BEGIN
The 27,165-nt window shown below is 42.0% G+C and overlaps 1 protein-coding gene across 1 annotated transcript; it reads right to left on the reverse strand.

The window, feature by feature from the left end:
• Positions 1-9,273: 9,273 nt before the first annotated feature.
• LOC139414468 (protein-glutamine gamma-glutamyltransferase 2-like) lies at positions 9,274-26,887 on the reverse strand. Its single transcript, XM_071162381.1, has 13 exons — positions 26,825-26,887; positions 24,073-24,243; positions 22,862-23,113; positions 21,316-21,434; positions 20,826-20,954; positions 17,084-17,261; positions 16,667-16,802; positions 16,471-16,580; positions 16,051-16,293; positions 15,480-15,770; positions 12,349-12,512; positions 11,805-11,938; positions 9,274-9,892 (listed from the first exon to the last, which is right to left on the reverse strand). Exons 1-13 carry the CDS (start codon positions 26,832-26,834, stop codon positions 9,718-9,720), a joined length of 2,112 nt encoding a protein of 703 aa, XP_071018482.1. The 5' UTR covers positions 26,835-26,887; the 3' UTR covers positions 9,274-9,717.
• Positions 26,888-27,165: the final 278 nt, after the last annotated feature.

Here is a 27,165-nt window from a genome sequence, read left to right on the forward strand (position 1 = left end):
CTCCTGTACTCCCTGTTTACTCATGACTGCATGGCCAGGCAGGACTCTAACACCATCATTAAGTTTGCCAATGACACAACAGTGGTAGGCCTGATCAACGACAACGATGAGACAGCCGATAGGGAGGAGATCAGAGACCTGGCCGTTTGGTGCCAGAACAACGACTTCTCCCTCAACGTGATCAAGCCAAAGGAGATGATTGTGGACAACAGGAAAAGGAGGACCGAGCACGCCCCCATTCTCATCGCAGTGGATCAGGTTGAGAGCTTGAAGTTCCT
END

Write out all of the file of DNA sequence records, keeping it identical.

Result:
The 27,165-nt window shown below is 42.0% G+C and overlaps 1 protein-coding gene across 1 annotated transcript; it reads right to left on the reverse strand.

The window, feature by feature from the left end:
• Positions 1-9,273: 9,273 nt before the first annotated feature.
• LOC139414468 (protein-glutamine gamma-glutamyltransferase 2-like) lies at positions 9,274-26,887 on the reverse strand. Its single transcript, XM_071162381.1, has 13 exons — positions 26,825-26,887; positions 24,073-24,243; positions 22,862-23,113; positions 21,316-21,434; positions 20,826-20,954; positions 17,084-17,261; positions 16,667-16,802; positions 16,471-16,580; positions 16,051-16,293; positions 15,480-15,770; positions 12,349-12,512; positions 11,805-11,938; positions 9,274-9,892 (listed from the first exon to the last, which is right to left on the reverse strand). Exons 1-13 carry the CDS (start codon positions 26,832-26,834, stop codon positions 9,718-9,720), a joined length of 2,112 nt encoding a protein of 703 aa, XP_071018482.1. The 5' UTR covers positions 26,835-26,887; the 3' UTR covers positions 9,274-9,717.
• Positions 26,888-27,165: the final 278 nt, after the last annotated feature.

Here is a 27,165-nt window from a genome sequence, read left to right on the forward strand (position 1 = left end):
CTCCTGTACTCCCTGTTTACTCATGACTGCATGGCCAGGCAGGACTCTAACACCATCATTAAGTTTGCCAATGACACAACAGTGGTAGGCCTGATCAACGACAACGATGAGACAGCCGATAGGGAGGAGATCAGAGACCTGGCCGTTTGGTGCCAGAACAACGACTTCTCCCTCAACGTGATCAAGCCAAAGGAGATGATTGTGGACAACAGGAAAAGGAGGACCGAGCACGCCCCCATTCTCATCGCAGTGGATCAGGTTGAGAGCTTGAAGTTCCT